JC Penney's (NYSE:JCP) bondholders might have the upper hand.
In the 8-k filed with the SEC, section 8.1 was of interest. It mentions a letter concerning a Notice of Default under a 1994 indenture.
Below is what I view as a key paragraph:
The attorney alleges that the Company, by entering into the Credit Agreement and granting a lien on its inventory, violated Section 5.08 of the Indenture, which restricts the Company's ability to issue, assume or guarantee any notes, bonds, debentures or other similar evidences of indebtedness for money borrowed that are secured by certain property identified in the Indenture without simultaneously granting an equal and ratable security interest to the holders of the Debentures. Under the Credit Agreement, the lenders have a security interest in certain inventory and related current assets of the Company; however, there are not now, nor have there ever been, any loans outstanding under the Credit Agreement, and therefore the Company has not issued indebtedness for money borrowed secured by inventory. Further, Section 5.08 of the Indenture is not a negative covenant as to liens on inventory. The negative covenant extends only to "Principal Property," a term which is defined in the Indenture as consisting of "real property and tangible personal property owned by the Company . . . constituting a part of any store, warehouse or distribution center." Inventory does not constitute a part of a store, warehouse, or distribution center.
If, as the company mentions, there have never been any loans outstanding, then why pay financial institutions for the Credit Agreement and why expand the agreement?
The section for Cash Flow Outlook in the 10-Q filed with the SEC mentions the following:
We may borrow under our credit facility for general corporate purposes including, but not limited to, seasonal working capital needs and to support ongoing letters of credit.
It further mentions that the credit facility may be used for the issuance of letters of credit. The credit facility contains covenants that may restrict the company's ability to incur indebtedness, prepay or modify certain indebtedness under certain conditions.
In the discussion of the Credit Facility is this passage:
No borrowing, other than the issuance of standby and import letters of credit totaling $214 million as of October 27, 2012 have been made under the 2012 Credit Facility.
I could be wrong but that appears to suggest that there are borrowings under the Credit Facility. This might be a key section for bondholders.
Now let's look at what the State of Texas considers "tangible personal property." According to the Texas Sales Tax FAQ:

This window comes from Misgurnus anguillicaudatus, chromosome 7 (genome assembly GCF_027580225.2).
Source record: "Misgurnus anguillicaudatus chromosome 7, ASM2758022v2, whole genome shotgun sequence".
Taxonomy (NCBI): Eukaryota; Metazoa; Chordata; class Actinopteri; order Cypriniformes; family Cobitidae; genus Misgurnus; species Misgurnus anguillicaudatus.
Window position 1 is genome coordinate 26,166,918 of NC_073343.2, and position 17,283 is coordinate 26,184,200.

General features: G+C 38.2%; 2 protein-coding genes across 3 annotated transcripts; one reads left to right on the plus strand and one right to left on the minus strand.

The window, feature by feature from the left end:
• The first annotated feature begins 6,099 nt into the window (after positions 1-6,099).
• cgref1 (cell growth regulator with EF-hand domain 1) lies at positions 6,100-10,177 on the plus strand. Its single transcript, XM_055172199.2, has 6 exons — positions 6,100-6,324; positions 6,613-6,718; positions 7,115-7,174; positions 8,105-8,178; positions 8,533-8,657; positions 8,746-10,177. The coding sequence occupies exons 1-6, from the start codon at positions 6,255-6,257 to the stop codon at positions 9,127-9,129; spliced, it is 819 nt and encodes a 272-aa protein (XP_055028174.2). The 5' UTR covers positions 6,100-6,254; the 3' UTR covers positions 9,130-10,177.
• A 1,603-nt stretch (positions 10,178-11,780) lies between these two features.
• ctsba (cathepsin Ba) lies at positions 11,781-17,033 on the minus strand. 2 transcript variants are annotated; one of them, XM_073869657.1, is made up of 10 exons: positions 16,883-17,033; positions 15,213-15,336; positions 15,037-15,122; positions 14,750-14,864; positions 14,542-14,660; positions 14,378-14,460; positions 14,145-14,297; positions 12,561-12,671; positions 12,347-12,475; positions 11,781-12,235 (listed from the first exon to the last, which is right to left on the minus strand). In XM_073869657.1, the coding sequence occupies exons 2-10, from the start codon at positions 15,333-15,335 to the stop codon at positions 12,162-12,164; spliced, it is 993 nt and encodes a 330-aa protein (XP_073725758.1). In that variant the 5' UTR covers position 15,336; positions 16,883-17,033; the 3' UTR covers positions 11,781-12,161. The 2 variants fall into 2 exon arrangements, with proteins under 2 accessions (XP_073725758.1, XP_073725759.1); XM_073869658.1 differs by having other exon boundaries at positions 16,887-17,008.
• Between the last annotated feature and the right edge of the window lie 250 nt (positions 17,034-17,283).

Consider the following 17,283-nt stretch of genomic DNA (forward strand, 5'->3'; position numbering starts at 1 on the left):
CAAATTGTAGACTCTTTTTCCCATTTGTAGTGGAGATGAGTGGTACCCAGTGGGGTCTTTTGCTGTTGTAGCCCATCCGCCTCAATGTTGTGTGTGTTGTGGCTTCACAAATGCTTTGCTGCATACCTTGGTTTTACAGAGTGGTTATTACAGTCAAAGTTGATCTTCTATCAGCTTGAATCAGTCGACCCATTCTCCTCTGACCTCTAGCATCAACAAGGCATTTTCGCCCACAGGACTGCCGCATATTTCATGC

2. What is tangible personal property?
The statutory definition for "tangible personal property" is "personal property that can be seen, weighed, measured, felt, or touched or that is perceptible to the senses." See Sec. 151.009.
The Harris County Appraisal District in Houston Texas website contains this information:
Tangible personal property includes such things as furniture, fixtures, inventories, equipment, motor vehicles, vessels, and aircraft. These items are typically referred to as business personal property.
According to the recent 8-k filing, JC Penney does not feel that inventories qualify as tangible personal property. However, the State of Texas might disagree with that understanding.
If the company has breached the indenture and it's not cured within 90 days, then approximately $2.9 billion worth of bonds may be declared immediately due and payable. Given JC Penney's low credit rating on its outstanding bonds, the cost of issuing new bonds to repay the outstanding bonds might be costly. Shareholders, management and or the board might wish they had the $900 million used during the nine months ending October 2011 to repurchase 24.4 million shares at $36.98. The stock closed Wednesday under $20.
It is unclear how the court will rule on the Notice of Default. However, the common stock may face pressure should the bondholders prevail. There might be a remote possibility that the bondholders becoming the new equity owners should stockholders not raise the cash to repay the bonds. Might cash be raised by selling equity or might the credit facility permit debt to be issued?
Given the risk-reward tradeoff between the common stock and the outstanding bonds, the bonds appear to offer the more attractive risk-reward payoff with investors being paid to wait for a turnaround.